It's tempting to skip the annual furnace or boiler tune-up. Service contracts are expensive and you can often get away with skipping a year or two, especially if your fuel is gas. Gas burns cleaner than oil, so repairs are less likely and it's less critical to clean components. For a number of reasons, however, it can be risky to defer maintenance of HVAC equipment.
Safety: Cracks in heat exchangers are not uncommon and may go undetected for long periods if the system is not inspected regularly. When such cracks occur, combustion gases mix with the household air that's being heated and delivered throughout the home. These gases can include carbon monoxide, a colorless, odorless and poisonous gas that, if released into a home without a CO detector, can have tragic consequences. The HVAC technician will also check for other dangerous leaks, such as cracks at the joint where the exhaust stack meets the chimney.
Equipment life: Heating equipment that is well maintained will last 15 to 30 years; poorly maintained equipment can fail within five. No one wants the expense of replacing a furnace to come around any faster than necessary.
Efficiency: Heating equipment gradually loses efficiency the longer it goes without being serviced. A well-maintained furnace, boiler or air conditioner can save 10 percent or more on fuel costs -- typically more than enough to pay for the tune-up. A good service technician will also check your ductwork for leakage. According to Energy.gov, such leaks can account for losses of 20 percent or more.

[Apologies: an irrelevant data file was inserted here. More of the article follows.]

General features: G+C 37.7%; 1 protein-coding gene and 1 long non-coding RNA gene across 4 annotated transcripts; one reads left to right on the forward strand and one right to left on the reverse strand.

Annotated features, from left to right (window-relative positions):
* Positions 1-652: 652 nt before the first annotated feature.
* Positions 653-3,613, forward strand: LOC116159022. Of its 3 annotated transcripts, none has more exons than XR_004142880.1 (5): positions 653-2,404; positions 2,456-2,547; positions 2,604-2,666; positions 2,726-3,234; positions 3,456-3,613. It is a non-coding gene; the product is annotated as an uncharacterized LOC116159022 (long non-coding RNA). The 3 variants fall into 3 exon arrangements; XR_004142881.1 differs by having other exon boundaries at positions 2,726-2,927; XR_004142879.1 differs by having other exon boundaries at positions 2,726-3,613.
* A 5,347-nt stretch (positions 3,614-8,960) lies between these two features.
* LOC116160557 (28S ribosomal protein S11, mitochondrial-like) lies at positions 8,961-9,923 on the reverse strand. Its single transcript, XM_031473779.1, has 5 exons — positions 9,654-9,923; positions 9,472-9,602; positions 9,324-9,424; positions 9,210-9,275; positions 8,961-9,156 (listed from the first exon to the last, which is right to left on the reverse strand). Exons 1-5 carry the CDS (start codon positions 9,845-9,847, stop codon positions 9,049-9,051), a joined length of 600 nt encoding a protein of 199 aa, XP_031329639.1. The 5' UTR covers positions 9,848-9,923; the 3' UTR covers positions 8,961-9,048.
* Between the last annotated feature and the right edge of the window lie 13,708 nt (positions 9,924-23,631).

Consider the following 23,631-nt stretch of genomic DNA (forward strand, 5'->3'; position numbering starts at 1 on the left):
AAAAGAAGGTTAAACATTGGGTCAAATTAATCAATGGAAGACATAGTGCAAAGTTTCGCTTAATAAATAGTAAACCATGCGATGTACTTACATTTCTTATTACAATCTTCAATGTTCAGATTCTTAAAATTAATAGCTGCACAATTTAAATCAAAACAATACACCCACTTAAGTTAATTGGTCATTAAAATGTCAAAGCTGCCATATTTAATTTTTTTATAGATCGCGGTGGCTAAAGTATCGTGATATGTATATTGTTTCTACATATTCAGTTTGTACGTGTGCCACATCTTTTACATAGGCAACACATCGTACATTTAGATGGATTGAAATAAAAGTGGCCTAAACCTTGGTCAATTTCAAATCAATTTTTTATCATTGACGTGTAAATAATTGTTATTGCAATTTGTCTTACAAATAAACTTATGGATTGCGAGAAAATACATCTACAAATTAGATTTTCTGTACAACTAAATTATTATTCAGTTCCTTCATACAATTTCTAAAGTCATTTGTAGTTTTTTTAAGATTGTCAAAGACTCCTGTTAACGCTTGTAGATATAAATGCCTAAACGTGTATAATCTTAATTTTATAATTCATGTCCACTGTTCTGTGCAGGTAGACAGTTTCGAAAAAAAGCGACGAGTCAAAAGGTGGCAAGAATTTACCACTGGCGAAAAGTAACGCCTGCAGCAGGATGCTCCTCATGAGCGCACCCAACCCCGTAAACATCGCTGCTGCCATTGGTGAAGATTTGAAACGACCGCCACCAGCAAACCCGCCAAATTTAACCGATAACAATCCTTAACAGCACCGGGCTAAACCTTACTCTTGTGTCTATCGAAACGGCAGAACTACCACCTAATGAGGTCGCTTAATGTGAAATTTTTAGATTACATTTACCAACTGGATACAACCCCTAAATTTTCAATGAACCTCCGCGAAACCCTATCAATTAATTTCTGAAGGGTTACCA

Comfort & health: A tuned-up furnace will improve your comfort. Water and air temperatures are optimized, and your thermostat will be checked and recalibrated if necessary. And if you haven't already taken care of it yourself, most tune-ups will include a filter replacement to protect your equipment and remove some of the potentially unhealthy particles that float around in your home.